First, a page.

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Where There is Science There is Fire

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Where There is Science There is Fire Empty Where There is Science There is Fire

Post by legendkillar on Thu Oct 11, 2012 2:46 pm

If people haven't read the LA report which was released by the USDA, then as a fan of sport it is a must.

This report will send shockwaves through the sporting world. It is not just associating this case with cycling, but looking how far deception can really travel.

Lance Armstrong had it all. The legacy. His foundation which helped cancer sufferers like him. All that thrown away. His legacy is now one of a ruthless cheat who had one goal and one goal only. To win at all costs. Yes his story in overcoming cancer is one of astonishment. One I respect. His legacy in sport however is one I will never ever respect. He calls it a witch hunt, yet the evidence stacks heavily against him.

How am I linking this to tennis? Well discussion this morning has certainly yielded some interesting viewpoints.

By far the most associated name with doping in tennis is Rafael Nadal. Now why some might ask? There is the breath-taking speed and stamina and also the power in his shotmaking. Questionable has been the PRP which has aided him in recovery from his knee injuries. Physique changes. There are the drugs/treatments out there which are accessible to him and others as well. There is his well documented 'Hoffa's' syndrome and yet despite Uncle Toni commenting years back he only thought Nadal would manage 2 years on the ATP circuit and yet he is 8 years later and 11 Slams to his name.

But let's not just finger Nadal because he isn't the only player who we can cast suspicions about.

Look at the old guard in the top 10. Federer and Ferrer. Federer I hear you ask. Yes may not be built in a more muscular mould, but the limits of his performances and consistency does bring into question could he have doped to keep a little more juice in the tank? A guy who seemingly in his 30's re-discovering some magic form. He has never had a long standing period off from the game. I recall a back injury at Halle in 2011. Could he be using substances to recover from injuries at a faster rate? Ferrer a guy who is playing the tennis of his life in his 30's. A guy who only made the top 50 in his late 20's and has gone on to better ranking as time has gone by. Could he be doping because of his tenacity and stamina?

Let's look at others. Djokovic. Suffers Asthma. Had a Septoplasty operation. Respiratory problems seemed to be the one thing that could prevent him reaching the very top. However, through it all he did make it to the top of the game. 2011 was an unforgettable season. There was the 'Egg Chamber' story. Had Djokovic traded in his moral code to join the others at the top of the game?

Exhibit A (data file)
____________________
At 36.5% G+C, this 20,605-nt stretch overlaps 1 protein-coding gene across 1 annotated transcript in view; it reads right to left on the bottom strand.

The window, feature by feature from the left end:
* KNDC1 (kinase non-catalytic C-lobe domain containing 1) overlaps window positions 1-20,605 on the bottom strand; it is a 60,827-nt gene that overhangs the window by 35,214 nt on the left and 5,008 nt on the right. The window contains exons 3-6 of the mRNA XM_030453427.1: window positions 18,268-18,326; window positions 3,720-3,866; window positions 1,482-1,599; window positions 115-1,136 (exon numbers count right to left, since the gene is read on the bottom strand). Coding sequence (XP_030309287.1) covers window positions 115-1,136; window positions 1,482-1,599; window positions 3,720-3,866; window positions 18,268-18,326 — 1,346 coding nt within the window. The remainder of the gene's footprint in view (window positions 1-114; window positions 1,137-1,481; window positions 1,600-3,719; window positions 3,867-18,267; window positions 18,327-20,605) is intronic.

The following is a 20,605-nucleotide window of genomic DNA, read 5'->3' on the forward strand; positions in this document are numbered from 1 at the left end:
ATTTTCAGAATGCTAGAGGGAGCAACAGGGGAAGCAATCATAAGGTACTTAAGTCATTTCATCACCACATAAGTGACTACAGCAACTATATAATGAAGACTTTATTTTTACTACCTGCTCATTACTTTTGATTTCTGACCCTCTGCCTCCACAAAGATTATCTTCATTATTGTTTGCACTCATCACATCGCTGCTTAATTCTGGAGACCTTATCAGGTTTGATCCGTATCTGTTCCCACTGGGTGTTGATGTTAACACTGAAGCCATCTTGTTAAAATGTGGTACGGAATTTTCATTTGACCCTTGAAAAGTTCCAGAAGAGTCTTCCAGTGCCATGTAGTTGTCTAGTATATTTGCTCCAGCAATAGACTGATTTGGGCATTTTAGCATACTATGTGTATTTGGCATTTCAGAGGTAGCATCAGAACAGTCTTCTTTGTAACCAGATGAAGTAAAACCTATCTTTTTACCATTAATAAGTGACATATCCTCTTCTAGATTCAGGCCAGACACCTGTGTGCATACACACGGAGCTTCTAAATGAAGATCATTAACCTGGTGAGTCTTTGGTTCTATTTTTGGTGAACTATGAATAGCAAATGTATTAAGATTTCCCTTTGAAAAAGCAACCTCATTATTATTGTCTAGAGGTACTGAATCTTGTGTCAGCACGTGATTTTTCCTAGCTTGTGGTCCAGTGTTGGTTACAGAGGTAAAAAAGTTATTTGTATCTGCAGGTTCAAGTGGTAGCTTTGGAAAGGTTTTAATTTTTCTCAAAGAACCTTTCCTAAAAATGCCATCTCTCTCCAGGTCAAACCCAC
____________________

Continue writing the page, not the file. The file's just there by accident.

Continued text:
Andy Murray. A guy who professed after many Slam final defeats "I need to get fitter" despite being teatotal could he be doping? This is a guy who year by year was physically showing the benefits of a brutal training regime. He does boast of a 6,000 calorie a day diet. This requires an extremely high metabolism. Again there are substances that can increase metabolism?

Berdych and Tipsarevic. Again players that have come from nowhere and now reside in the top 10 of the world. Seemingly with nothing radically different about their games apart from increased stamina.

Now this shouldn't be doom and gloom. Yes there have been dietry advances and also new fitness regimes which command the upmost discipline. Also changes in sport technology and changes in conditions have dictated the position the game finds itself in Another question would rage can tennis players bodies really survive on extensive cardiovascular exercise for nearly 11 months a year including the training? Before our eyes we do see what we deem 'unbelivable' on the court. Is this really the work of supremely talented athletes? Or is there the added pop which is coming from a more 'sinister' source?

We have the science in place nowadays. LA has shown the ease in which someone can conceal wrong doing. Are what tennis players are producing nowadays from a bottle or just from their DNA?

Which side do you fall on?

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Post by noleisthebest on Thu Oct 11, 2012 2:50 pm

I say, where there is a will, there's a way.

At the moment, noone is prepared to stand up to big bucks.

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Post by noleisthebest on Thu Oct 11, 2012 2:52 pm